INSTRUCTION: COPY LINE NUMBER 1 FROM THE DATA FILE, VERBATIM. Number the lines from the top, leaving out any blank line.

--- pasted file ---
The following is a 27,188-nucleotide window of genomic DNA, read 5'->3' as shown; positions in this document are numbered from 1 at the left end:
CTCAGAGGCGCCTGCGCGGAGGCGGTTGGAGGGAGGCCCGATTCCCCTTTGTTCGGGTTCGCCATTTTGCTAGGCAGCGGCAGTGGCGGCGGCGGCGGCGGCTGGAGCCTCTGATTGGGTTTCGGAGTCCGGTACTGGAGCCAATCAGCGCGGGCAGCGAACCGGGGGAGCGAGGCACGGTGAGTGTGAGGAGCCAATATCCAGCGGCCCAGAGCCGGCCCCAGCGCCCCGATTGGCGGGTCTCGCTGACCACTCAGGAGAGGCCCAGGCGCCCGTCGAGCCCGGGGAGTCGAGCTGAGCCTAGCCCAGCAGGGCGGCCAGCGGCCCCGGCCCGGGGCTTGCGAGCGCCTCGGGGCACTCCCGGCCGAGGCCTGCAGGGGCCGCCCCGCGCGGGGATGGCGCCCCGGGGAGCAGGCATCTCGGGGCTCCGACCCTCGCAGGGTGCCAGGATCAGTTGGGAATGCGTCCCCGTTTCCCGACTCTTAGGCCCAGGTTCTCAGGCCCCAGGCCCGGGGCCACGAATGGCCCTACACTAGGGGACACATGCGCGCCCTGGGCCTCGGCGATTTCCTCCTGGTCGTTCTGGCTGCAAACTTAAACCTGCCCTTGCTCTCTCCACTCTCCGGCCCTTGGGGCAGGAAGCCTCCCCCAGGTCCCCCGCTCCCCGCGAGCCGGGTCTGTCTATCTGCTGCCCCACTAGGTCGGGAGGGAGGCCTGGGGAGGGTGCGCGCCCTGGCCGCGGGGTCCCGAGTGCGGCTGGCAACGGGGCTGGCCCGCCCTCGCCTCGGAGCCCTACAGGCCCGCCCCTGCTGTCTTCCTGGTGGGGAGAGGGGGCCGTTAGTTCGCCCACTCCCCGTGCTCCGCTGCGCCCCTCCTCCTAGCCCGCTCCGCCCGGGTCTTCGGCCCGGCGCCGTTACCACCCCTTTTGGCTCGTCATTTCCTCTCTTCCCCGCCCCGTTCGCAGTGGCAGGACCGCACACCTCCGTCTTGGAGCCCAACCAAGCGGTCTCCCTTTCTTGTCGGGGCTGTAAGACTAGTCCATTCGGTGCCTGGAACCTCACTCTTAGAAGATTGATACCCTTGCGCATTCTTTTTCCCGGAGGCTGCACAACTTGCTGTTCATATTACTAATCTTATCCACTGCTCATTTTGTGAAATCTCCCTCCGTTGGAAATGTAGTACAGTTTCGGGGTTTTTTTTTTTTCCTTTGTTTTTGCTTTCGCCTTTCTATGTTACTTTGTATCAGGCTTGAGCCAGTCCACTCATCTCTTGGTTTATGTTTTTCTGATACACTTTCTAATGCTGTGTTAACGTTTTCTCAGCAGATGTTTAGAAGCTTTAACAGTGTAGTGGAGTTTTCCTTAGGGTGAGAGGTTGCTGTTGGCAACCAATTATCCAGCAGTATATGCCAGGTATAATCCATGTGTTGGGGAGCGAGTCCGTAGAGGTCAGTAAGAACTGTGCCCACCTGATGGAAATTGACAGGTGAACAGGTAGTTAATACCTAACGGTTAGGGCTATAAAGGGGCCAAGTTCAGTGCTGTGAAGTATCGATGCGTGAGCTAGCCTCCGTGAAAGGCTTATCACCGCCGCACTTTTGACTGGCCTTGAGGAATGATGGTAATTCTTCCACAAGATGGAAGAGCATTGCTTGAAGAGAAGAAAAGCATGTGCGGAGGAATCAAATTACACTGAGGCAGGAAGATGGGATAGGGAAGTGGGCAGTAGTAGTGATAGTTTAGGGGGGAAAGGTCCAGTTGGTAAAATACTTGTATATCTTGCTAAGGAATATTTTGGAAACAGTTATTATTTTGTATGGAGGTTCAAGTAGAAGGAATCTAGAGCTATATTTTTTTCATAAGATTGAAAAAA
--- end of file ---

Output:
The following is a 27,188-nucleotide window of genomic DNA, read 5'->3' as shown; positions in this document are numbered from 1 at the left end: